In the middle of August it seems almost impossible to get a ballpark range on what wild dry ginseng prices will be. By early September we will all have the answer. Even talking to the experts, they give a wide range on what they think the price will be. My own personal opinion is with the hot temps and dry conditions across most of the areas that produce the most wild root, the plants are either gone, or coming down early, and it will affect the supply. If most sang hunters fail to find their usual amount of root, under normal conditions a person would assume the root prices would be very high, if not get to near record or record high territory. But just like trying to predict a stock market, your guess is as good as mine. I have an email friend (I prefer not to mention his name) who claims he has been offered $300.00 per pound for freshly dug wild ginseng. Since Ginseng dries to 1/3 wet weight, then the math says dry would be $900.00 but before anyone gets too excited about this price, first of all, sometimes a buyer of fresh roots has good reason to buy fresh and that same buyer may not be paying the same extreme high price for dry. Also this person may be lucky and has a buyer who skips all the middle people on the sale. And probably most important, I don't have any facts to prove this as I am not the one selling the roots. So if the market opens low, don't come back on my opinion and say I was totally wrong. Lets have some others comment on this subject to get the information more accurate. I can say this about Ginseng seed. For those of you who buy seed to plant, I have more accurate facts on the seed. The last two seasons seed has been much more scarce to purchase. And this fall the stratified seed may have had slightly more seed available to purchase. But what has happened is with this drought, harvesting of green seed was extremely low and the large growers of ginseng are now planting more of their stratified seed, creating a shortage. The seed is available to purchase, and around the same price as the last two years, but the seed may sell out early. Also for the newer growers, be careful who you get your seed from. Years ago I found out the hard way that buying bargain seed was not the way to go. Especially spending several days planting it to find out I had little or no germination the next spring. I have had very nice germination of seed two years in a row now, buy buying from Hardwood Ginseng. The price is mid range and fair. I always examine the seed before planting, looking for disease, testing for floaters, etc. and the seed appears to be of high quality. Search Hardwood Ginseng on the internet and the web site should come up, if interested. Of course, there are others out there who also sell good seed. But just be careful if buying in bulk from someone you have never purchased from before. I would also like to mention that due to the extreme drought conditions, seed sold as stratified next fall, prices possibly could double. Again, this is my best guess, but I am very confident I am accurate on seed prices next fall being very high. My suggestion is, since there has been a seed shortage for three years, and next year seed will be next to impossible to find for sale, at least at an afforable price, is to buy and plant as much as you can this fall, and maybe skip next falls plantings. And with seed supply being short for the last years, a person would think this all will help prices of Ginseng keep going up and up.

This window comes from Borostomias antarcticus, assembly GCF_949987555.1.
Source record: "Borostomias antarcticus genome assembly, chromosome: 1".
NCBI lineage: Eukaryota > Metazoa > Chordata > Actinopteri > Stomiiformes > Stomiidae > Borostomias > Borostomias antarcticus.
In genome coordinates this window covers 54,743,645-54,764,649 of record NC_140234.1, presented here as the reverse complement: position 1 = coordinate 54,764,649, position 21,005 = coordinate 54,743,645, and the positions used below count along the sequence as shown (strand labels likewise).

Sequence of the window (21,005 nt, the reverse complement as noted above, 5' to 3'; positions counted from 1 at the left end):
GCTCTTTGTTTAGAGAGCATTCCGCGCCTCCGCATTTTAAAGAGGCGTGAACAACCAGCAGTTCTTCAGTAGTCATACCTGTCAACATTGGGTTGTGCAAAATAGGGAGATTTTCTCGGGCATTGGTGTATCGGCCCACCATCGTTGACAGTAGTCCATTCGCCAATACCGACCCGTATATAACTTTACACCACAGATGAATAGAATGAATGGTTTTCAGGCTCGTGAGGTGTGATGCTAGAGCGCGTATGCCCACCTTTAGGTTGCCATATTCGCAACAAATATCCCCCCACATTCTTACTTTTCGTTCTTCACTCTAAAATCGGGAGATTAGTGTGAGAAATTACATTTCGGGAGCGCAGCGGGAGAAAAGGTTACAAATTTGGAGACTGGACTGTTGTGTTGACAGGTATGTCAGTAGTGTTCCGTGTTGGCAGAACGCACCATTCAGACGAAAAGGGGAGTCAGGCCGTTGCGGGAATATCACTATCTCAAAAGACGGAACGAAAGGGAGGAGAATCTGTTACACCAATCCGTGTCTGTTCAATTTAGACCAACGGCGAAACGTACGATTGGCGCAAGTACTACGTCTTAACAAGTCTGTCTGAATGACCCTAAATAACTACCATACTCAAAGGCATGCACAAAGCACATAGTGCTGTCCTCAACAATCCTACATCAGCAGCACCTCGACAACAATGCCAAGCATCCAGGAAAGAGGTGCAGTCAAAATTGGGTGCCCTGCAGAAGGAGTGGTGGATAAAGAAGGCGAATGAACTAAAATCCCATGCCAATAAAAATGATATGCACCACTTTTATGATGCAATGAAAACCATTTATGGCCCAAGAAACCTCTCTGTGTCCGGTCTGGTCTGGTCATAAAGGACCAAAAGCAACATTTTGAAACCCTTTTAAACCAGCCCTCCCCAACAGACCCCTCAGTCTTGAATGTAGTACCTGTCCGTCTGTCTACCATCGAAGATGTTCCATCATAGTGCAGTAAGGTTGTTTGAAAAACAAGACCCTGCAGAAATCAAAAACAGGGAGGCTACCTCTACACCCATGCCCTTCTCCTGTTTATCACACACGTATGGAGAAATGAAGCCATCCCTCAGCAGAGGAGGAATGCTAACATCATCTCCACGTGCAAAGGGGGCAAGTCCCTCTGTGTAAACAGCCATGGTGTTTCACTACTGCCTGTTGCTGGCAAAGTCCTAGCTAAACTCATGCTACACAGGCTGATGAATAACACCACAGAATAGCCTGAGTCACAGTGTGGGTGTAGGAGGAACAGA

Mike LOL, I can't help but laugh at your semi-covert advertisement. I also seen you were advertising to buy green seed from shade gardens. Iv considered it myself but the price for stratified and green isn't much different so I haven't yet.